With the remaining party stunned to silence, Antoine seemed the only one able to act. He crossed the few metres to Catmael?s tent, stooping as he walked to grab a few square yards of ripped tent fabric, and approached the bloody stump. He crouched down next to it, swallowing the gorge in this throat but unwilling to look away, and draped the material over the limb.
From his crouched position he turned, catching the gaze of Schaffer, perhaps the only other figure in camp to keep his composure. In the quietened camp, he did not need to raise his voice to be heard. His words were heard by all present, although his eyes never left Schaffer?s, perhaps silently challenging the party leader to accept his lead in this matter.
?Nobody leave the camp or disturb the ground. Whatever did this will have left tracks.?
He rose to his feet, broke eye contact with Schaffer and moved towards the treeline, his eyes gently scanning the muddy ground for tracks.
There was reluctance in Schaffer's eyes and even a hint of waver. His eyes glanced to each of Antoine's and then conceded. Looking back up at the stunned camp around them he said, "You heard him. Report anything out of the ordinary and whatever you do, don't touch a thing."
Schaffer picked up a nearby shotgun and as he did so he cocked it with one determined arm. Standing close to Antione he said only loud enough for him to hear.
"It's the beast. No cat could do this."
As Antoine scanned the trees and the ground, he saw distinct tracks in the mud. Shreds of clothing and pieces of the tent were dragged violently on the ground into an especially close thicket of vines and ground shrubs. Leaves inside the thicket were still jerking.
--Laveaux 13:39, 28 February 2006 (CST)
?Perhaps...?, replied Antoine somewhat distantly, his attention totally consumed by the activity within the thicket.
He had been in this situation before, having once followed a wounded lion into undergrowth. The danger was extreme, but if there was a chance that Catmael still lived, or that the creature might be caught whilst feeding, it was a risk he needed to take.
With his rifle stock against his shoulder and the barrel aimed at the rustling branches, he advanced. His index finger was applying gentle pressure to the trigger, ready to depress fully if necessary. He placed each footstep gently in front of the last, and with his eyes locked on the noise ahead, he moved silently into the undergrowth?.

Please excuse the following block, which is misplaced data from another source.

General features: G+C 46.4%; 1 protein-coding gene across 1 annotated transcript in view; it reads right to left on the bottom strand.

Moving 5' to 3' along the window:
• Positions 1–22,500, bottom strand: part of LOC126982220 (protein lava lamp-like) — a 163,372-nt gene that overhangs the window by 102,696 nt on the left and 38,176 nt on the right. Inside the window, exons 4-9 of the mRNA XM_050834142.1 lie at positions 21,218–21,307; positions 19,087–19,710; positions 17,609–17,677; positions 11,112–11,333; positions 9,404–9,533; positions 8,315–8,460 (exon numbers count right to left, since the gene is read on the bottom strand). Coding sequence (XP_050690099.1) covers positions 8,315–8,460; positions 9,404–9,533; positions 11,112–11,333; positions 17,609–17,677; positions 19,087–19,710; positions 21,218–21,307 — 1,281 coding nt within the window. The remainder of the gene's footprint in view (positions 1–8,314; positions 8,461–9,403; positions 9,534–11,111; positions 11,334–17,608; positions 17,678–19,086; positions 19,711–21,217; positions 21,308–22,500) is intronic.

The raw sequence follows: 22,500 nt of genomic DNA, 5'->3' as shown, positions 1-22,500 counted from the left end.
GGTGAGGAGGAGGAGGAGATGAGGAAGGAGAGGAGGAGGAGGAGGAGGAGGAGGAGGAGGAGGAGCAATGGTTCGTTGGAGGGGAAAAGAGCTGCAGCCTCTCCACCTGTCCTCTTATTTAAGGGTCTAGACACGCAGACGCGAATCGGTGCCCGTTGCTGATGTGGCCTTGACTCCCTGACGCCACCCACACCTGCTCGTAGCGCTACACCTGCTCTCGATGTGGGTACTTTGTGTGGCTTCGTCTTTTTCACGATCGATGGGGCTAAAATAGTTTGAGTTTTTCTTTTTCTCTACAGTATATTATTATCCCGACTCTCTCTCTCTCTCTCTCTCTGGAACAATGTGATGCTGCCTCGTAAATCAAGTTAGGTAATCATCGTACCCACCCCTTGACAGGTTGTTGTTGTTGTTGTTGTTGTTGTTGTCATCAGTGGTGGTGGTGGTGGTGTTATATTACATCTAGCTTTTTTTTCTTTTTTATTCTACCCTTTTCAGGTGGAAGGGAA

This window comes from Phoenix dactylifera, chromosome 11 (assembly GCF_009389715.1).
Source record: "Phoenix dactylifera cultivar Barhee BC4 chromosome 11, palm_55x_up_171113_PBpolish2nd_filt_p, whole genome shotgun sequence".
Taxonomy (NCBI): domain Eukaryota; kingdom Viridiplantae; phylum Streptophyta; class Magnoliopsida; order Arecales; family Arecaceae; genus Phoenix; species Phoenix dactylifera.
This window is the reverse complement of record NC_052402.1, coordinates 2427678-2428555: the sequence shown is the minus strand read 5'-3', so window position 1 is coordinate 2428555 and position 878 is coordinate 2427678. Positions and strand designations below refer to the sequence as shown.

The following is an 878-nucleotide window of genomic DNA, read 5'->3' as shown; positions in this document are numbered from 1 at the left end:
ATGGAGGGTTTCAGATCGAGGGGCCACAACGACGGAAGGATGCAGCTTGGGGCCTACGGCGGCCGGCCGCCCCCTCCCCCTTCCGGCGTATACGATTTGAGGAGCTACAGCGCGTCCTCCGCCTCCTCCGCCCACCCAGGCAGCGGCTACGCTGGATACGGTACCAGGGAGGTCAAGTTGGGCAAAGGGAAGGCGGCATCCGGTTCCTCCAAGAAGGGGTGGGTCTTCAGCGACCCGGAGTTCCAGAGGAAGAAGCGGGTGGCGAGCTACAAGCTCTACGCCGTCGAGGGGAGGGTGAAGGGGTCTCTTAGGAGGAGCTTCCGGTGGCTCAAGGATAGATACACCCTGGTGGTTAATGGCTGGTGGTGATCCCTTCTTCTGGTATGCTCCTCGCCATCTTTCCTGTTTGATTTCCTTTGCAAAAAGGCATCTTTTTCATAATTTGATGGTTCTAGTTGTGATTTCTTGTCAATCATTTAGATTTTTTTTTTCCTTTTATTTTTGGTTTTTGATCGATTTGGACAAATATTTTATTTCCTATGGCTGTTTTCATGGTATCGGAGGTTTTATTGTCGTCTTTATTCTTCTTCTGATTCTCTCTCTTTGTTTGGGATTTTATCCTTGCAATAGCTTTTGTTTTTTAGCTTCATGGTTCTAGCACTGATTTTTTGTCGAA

--Orbost 23:48, 8 March 2006 (CST)
It was no cat.
Barely lit from the preceding firelight was a wall of scales accented by two serpentine eyes on either side of a jagged tooth-filled one-meter head. It stood six meters high on enormous clawed hind legs and had weak upper arms.
The lifeless torso of Catmael hung from its teeth like red spinach.
There was no other way to describe it. The creature was a dinosaur. As Antoine and Schaffer advanced, the creature snapped its head in their direction, freezing. Pieces of the unfortunate Catmael fell from its mouth as it lowered on its haunches.
--Laveaux 11:04, 13 March 2006 (CST)
Initially, it was hard for his brain to accept what the eyes were seeing, and as his heart started to race, he found his feet rooted to the spot. The creature he saw before him was like nothing he imagined could ever exist. It was a monster from the storybooks, or perhaps from his science books. The sheer size of it was?.unimaginable.
To many men, perhaps unused to the dangers of the wild, the sight might have driven them to panic or to rash action. For Antoine though, shocked as he was, his instincts soon took over - not eliminating the fear, but at least allowing common sense to control his actions.
Maintaining his grip on his rifle and continuing to sight down the barrel at the creature, he whispered quietly but firmly to Schaffer.
?No sudden movement. Step backwards slowly and calmly.?
And with that, he took a gingerly step behind him, then another and another. If the creature charged he could get a shot away, perhaps two. But it would take a lucky shot to stop the creature dead. Far better, he knew, to leave the creature to its meal, and to escape the fate that had befallen the unfortunate Catmael.
--Orbost 18:40, 23 March 2006 (CST)
The head stayed frozen as Antoine whisphered and when they carefully backed away the horrible sound of wet twigs snapping resounded. The creature's head snapped again, this time the side of its head was facing them. It was clear now that the beast was now looking at them. One large eye focused on them.
There was silence.
Then all hell broke loose.
The creature let loose an ear-wrecking howly and lunged forward, snapping its large jaws. Just missing Schaffer by a thread, he fell into a panic-striken run. The beast was on his heels and the camp was suddenly opened up to its violent pursuit.
Crashing through tents and trampling a few workers, it stumbled forward after its prey, apparently forgetting the fresh kill still hanging loosely from its teeth.
--Laveaux 22:11, 27 March 2006 (CST)
He had no way of knowing why the monster lunged for Schaffer rather than himself, but there was little time to reflect on his companion’s unfortunate luck. As the beast plunged past him, Antoine followed, ploughing through the undergrowth until he stood at the edge of the campsite to witness the chaos that ensued.
What can I do?
‘Nothing’ was the obvious answer. His rifle was little more than a peashooter against the heavily armoured scales rampaging through the camp. He needed a soft target to aim at – perhaps the underbelly, the mouth or one of those hideous, cold crocodile eyes. If the creature would turn, and hold still for just a moment he could take a shot. Otherwise, he was just wasting ammunition.
Antoine ran forward, leaping tent ropes and dodging panicked workers as he went. He had to keep the beast in sight
With his eyes on the target, and both hands on the rifle he battled through the camp for a clear shooting angle. He muttered to himself, the words fighting to escape through his gritted teeth.
“One shot. Just give me one shot.”
--Orbost 20:59, 26 April 2006 (CDT)